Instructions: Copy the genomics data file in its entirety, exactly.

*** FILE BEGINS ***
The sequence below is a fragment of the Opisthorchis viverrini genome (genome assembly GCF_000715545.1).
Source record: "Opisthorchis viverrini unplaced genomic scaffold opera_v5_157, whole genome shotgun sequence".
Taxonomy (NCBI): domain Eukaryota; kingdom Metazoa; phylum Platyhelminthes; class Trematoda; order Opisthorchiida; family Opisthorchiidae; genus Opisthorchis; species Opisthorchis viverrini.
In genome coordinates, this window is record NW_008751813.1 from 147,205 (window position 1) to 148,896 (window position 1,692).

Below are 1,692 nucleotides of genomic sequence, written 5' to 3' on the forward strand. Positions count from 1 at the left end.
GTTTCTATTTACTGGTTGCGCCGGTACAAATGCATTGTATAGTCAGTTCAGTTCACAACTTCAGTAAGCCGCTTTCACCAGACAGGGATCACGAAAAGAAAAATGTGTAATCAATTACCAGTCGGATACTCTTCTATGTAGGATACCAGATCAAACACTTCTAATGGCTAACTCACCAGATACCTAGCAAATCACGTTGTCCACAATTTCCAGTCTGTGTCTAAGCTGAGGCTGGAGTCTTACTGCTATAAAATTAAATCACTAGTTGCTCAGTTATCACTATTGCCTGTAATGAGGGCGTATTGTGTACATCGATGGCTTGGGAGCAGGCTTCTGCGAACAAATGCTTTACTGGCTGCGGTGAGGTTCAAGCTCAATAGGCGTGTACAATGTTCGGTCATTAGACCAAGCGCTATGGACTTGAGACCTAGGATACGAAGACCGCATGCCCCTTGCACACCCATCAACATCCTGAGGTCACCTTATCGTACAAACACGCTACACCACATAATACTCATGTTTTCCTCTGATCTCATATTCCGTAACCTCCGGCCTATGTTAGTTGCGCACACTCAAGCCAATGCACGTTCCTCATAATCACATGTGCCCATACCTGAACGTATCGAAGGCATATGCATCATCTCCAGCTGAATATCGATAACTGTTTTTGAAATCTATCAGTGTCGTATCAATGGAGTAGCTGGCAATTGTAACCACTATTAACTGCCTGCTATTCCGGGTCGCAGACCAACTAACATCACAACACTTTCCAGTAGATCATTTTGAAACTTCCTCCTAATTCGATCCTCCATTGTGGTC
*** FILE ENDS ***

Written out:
The sequence below is a fragment of the Opisthorchis viverrini genome (genome assembly GCF_000715545.1).
Source record: "Opisthorchis viverrini unplaced genomic scaffold opera_v5_157, whole genome shotgun sequence".
Taxonomy (NCBI): domain Eukaryota; kingdom Metazoa; phylum Platyhelminthes; class Trematoda; order Opisthorchiida; family Opisthorchiidae; genus Opisthorchis; species Opisthorchis viverrini.
In genome coordinates, this window is record NW_008751813.1 from 147,205 (window position 1) to 148,896 (window position 1,692).

Below are 1,692 nucleotides of genomic sequence, written 5' to 3' on the forward strand. Positions count from 1 at the left end.
GTTTCTATTTACTGGTTGCGCCGGTACAAATGCATTGTATAGTCAGTTCAGTTCACAACTTCAGTAAGCCGCTTTCACCAGACAGGGATCACGAAAAGAAAAATGTGTAATCAATTACCAGTCGGATACTCTTCTATGTAGGATACCAGATCAAACACTTCTAATGGCTAACTCACCAGATACCTAGCAAATCACGTTGTCCACAATTTCCAGTCTGTGTCTAAGCTGAGGCTGGAGTCTTACTGCTATAAAATTAAATCACTAGTTGCTCAGTTATCACTATTGCCTGTAATGAGGGCGTATTGTGTACATCGATGGCTTGGGAGCAGGCTTCTGCGAACAAATGCTTTACTGGCTGCGGTGAGGTTCAAGCTCAATAGGCGTGTACAATGTTCGGTCATTAGACCAAGCGCTATGGACTTGAGACCTAGGATACGAAGACCGCATGCCCCTTGCACACCCATCAACATCCTGAGGTCACCTTATCGTACAAACACGCTACACCACATAATACTCATGTTTTCCTCTGATCTCATATTCCGTAACCTCCGGCCTATGTTAGTTGCGCACACTCAAGCCAATGCACGTTCCTCATAATCACATGTGCCCATACCTGAACGTATCGAAGGCATATGCATCATCTCCAGCTGAATATCGATAACTGTTTTTGAAATCTATCAGTGTCGTATCAATGGAGTAGCTGGCAATTGTAACCACTATTAACTGCCTGCTATTCCGGGTCGCAGACCAACTAACATCACAACACTTTCCAGTAGATCATTTTGAAACTTCCTCCTAATTCGATCCTCCATTGTGGTC